Richmond • Rodeo • Martinez • Pittsburg • Benicia
All members of the Bay Area Refinery Corridor Coalition (BARCC)
We are all in this together!
PITTSBURG – WESPAC
For 10 years, the massive PG and E tanks sat unused. Then… life happened. Hundreds of lovely homeswere built adjacent to the tanks. The downtown flourished and came back to life. Unbeknownst to the residents who lived along side the empty PG and E tanks (whichare connected to all the refineries by underground pipelines), the tanks were apparently on the radar screen of the oil infrastructure companyWesPac. The tanks sit between Pittsburg’s deep water port and rail road tracks. What better spot to bring in explosive dirty crude?
RICHMOND – CHEVRON
In 2012, the largest refinery in Northern California exploded. It was the same old story…and the same old recipe for disaster: worker cutbacks, deferred maintenance and aging pipes held together with clamps (the refinery’s go-to solution akin to duct tape). A shelter in placewas issued,BART closed down and 11,000 civilians sought medical attention.
MARTINEZ – SHELL & TESORO
The city of Martinez is home to not one, but two refineries – Shell and Tesoro. In 2013 Tesoro’s executive Greg Goff announced that the Martinez refinery would be bringing in 350,000 barrels per month of volatile Bakken crude.
Thanks to KPIX Channel 5’s intrepid reporter Christin Ayers, our community learned that Bakken oil was being unloaded from the Kinder Morgan rail yard and brought by tanker truck (presumably along Highway 4!) to the Tesoro refinery in Martinez. Our friends at Natural Resources Defense Council, Communities for a Better Environment, Asian Pacific Environmental Network and the Sierra Club have filed a lawsuit to try and stop this extremely dangerous practice.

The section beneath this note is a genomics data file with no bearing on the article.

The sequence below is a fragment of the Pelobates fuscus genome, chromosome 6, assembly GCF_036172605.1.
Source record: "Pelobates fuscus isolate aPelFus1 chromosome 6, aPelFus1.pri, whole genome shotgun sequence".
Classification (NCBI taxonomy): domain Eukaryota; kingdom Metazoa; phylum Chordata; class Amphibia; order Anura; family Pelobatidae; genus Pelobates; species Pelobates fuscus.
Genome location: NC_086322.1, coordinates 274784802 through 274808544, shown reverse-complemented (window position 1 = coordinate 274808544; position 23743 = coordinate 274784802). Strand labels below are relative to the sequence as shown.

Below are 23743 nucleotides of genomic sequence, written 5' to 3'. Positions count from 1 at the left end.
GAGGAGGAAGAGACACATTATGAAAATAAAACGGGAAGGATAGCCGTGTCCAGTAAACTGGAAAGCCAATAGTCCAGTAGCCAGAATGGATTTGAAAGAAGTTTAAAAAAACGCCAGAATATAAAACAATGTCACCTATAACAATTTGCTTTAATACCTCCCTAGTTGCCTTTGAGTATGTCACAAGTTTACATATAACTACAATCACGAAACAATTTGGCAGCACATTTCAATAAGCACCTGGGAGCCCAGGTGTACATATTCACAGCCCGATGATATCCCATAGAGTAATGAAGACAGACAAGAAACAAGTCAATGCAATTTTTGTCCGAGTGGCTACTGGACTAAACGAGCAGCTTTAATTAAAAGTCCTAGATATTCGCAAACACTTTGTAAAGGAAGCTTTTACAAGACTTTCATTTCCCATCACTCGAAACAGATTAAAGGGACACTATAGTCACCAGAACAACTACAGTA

Tesoro also has a spotty history of compliance with environmental regulators – after two workers were sprayed with sulfuric acid and sent to the hospital, Tesoro refused to let in the U.S. Chemical Safety Board inspectors because the refinery claimed it was a “minor” incident. The Chemical Safety Board said that no refinery had refused them entry in the entire history of the agency. When regulators finally entered the site, they found that the refinery had lied; the incident was in fact a major one involving 84,000 pounds of sulfuric acid!
Because there was no grassroots refinery watchdog or environmental health group organized in Martinez, the Martinez Environmental Group was created by residents in March 2014. This group is working on delta water issues and is also fighting to prevent the destruction of 500+ beautiful old oak trees on Alhambra Hills land that belonged to John Muir.